Category Archives: perspective on illness: personal

“Why me?” (from the ‘muck and the bullets’ end of encounter)

In my last posting I considered the underlying reasons for raising the question, “Why me?” at times of misfortune and adversity. The aim of this posting is to provide a partial answer to the question; in this instance, derived from … Continue reading

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More of “Why me?”

The second patient to whom I will refer here was a 60 year old woman who upon entering my room deliberately and painstakingly placed her chair less than three feet away from mine. There she sat, at first bolt upright … Continue reading

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“Why should it happen to me?”

Throughout the blogs posted to date I have attempted to deal with widely-known and well documented patient (and carer) responses to a cancer diagnosis. One question which almost universally arises in the minds of cancer sufferers – both in the … Continue reading

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More on Coping and Adapting to Change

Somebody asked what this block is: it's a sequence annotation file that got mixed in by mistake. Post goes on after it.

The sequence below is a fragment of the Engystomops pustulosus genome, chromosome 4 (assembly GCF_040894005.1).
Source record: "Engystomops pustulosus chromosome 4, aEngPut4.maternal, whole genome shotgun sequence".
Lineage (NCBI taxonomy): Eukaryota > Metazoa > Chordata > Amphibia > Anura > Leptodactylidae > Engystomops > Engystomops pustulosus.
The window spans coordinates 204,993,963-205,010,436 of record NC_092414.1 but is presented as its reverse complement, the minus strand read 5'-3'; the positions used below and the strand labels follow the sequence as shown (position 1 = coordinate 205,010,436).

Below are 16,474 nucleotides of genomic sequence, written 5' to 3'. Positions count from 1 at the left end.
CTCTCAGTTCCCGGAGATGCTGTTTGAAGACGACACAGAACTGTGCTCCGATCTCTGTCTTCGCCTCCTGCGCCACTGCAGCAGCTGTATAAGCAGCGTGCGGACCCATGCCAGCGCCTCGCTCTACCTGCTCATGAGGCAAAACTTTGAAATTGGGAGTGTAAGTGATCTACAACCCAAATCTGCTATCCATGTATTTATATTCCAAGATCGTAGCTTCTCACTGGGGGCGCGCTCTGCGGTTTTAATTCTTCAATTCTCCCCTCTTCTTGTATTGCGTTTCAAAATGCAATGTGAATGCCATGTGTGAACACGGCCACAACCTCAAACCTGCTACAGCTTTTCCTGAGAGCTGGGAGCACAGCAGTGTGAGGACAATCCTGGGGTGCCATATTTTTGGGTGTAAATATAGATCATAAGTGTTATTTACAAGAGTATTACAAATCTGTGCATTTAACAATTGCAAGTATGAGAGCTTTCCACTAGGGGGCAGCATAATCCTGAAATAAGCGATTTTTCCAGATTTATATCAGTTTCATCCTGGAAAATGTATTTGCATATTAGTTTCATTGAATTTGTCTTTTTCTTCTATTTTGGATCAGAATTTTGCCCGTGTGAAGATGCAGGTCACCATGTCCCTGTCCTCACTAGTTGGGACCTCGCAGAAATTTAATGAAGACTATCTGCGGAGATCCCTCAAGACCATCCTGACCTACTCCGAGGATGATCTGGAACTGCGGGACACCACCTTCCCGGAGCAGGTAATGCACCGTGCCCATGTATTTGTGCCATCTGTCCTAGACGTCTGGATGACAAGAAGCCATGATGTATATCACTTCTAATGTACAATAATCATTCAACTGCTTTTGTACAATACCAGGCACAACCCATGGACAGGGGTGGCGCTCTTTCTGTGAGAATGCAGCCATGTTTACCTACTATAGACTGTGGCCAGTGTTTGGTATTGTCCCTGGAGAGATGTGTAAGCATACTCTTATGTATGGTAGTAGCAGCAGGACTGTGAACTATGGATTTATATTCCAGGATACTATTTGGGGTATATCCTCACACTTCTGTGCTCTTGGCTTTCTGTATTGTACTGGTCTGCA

In a recent blog I made reference to the complexity that is inherent in the need to accurately predict human responses to given stimuli. In certain instances prediction seems to amount to a relatively easy and straightforward matter. For example, … Continue reading

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Responding to ‘bad news’

In this blog I want to add just a word or two to my last posting. This is because there really is need to spare a moment in consideration of the consultant involved, who so often has the unenviable task … Continue reading

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Receiving ‘bad news’

I have already made reference in a blog posted on this website to my recent volume written, hopefully, for the benefit of patients and their carers. From time to time throughout the course of these postings I may elect to … Continue reading

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Aspects of Change

Where diagnosis of a cancerous or other life-threatening illness has been confirmed and referral to a consultant specialist has been set in motion, its impact and effects will almost certainly be experienced by and within the entire family unit. Have … Continue reading

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“I know just how you feel”…

The likely change in one’s daily routine as just one outcome of a cancer diagnosis, will almost certainly impinge on working, domestic and recreational daily routine. Yet it is so important to bear in mind that human adaptability to change … Continue reading

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Responding to sinister symptoms

Now to the task that I have set myself: it is no exaggeration to ‘say’ that some of the most disconcerting – through to downright traumatic – experiences in life, have to do with the discovery of unaccountable, uncomfortable and … Continue reading

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